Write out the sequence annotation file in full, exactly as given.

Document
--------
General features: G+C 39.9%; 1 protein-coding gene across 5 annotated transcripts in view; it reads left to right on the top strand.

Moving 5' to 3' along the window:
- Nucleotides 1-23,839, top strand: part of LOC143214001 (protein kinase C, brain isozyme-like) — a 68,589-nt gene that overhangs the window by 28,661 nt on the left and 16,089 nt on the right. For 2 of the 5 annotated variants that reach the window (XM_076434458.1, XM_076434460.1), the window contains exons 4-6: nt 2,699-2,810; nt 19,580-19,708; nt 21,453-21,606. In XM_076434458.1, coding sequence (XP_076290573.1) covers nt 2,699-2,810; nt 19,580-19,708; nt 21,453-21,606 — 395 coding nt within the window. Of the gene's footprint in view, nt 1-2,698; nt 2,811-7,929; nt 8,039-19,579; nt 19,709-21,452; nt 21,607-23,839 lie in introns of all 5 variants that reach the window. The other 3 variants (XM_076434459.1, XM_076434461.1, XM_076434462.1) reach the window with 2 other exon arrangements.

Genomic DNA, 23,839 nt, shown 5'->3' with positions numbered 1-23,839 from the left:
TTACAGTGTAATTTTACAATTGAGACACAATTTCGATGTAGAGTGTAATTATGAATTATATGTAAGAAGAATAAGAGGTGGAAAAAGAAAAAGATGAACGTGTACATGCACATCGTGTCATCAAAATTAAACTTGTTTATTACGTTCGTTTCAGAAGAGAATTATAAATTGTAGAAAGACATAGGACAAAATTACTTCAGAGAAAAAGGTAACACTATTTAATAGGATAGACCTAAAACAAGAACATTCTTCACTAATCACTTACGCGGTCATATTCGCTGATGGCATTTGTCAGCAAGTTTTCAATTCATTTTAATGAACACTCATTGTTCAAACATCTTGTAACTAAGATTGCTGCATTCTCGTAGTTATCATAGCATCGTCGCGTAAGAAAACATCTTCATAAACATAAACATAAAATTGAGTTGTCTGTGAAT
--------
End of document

General features: G+C 39.9%; 1 protein-coding gene across 5 annotated transcripts in view; it reads left to right on the top strand.

Moving 5' to 3' along the window:
- Nucleotides 1-23,839, top strand: part of LOC143214001 (protein kinase C, brain isozyme-like) — a 68,589-nt gene that overhangs the window by 28,661 nt on the left and 16,089 nt on the right. For 2 of the 5 annotated variants that reach the window (XM_076434458.1, XM_076434460.1), the window contains exons 4-6: nt 2,699-2,810; nt 19,580-19,708; nt 21,453-21,606. In XM_076434458.1, coding sequence (XP_076290573.1) covers nt 2,699-2,810; nt 19,580-19,708; nt 21,453-21,606 — 395 coding nt within the window. Of the gene's footprint in view, nt 1-2,698; nt 2,811-7,929; nt 8,039-19,579; nt 19,709-21,452; nt 21,607-23,839 lie in introns of all 5 variants that reach the window. The other 3 variants (XM_076434459.1, XM_076434461.1, XM_076434462.1) reach the window with 2 other exon arrangements.

Genomic DNA, 23,839 nt, shown 5'->3' with positions numbered 1-23,839 from the left:
TTACAGTGTAATTTTACAATTGAGACACAATTTCGATGTAGAGTGTAATTATGAATTATATGTAAGAAGAATAAGAGGTGGAAAAAGAAAAAGATGAACGTGTACATGCACATCGTGTCATCAAAATTAAACTTGTTTATTACGTTCGTTTCAGAAGAGAATTATAAATTGTAGAAAGACATAGGACAAAATTACTTCAGAGAAAAAGGTAACACTATTTAATAGGATAGACCTAAAACAAGAACATTCTTCACTAATCACTTACGCGGTCATATTCGCTGATGGCATTTGTCAGCAAGTTTTCAATTCATTTTAATGAACACTCATTGTTCAAACATCTTGTAACTAAGATTGCTGCATTCTCGTAGTTATCATAGCATCGTCGCGTAAGAAAACATCTTCATAAACATAAACATAAAATTGAGTTGTCTGTGAAT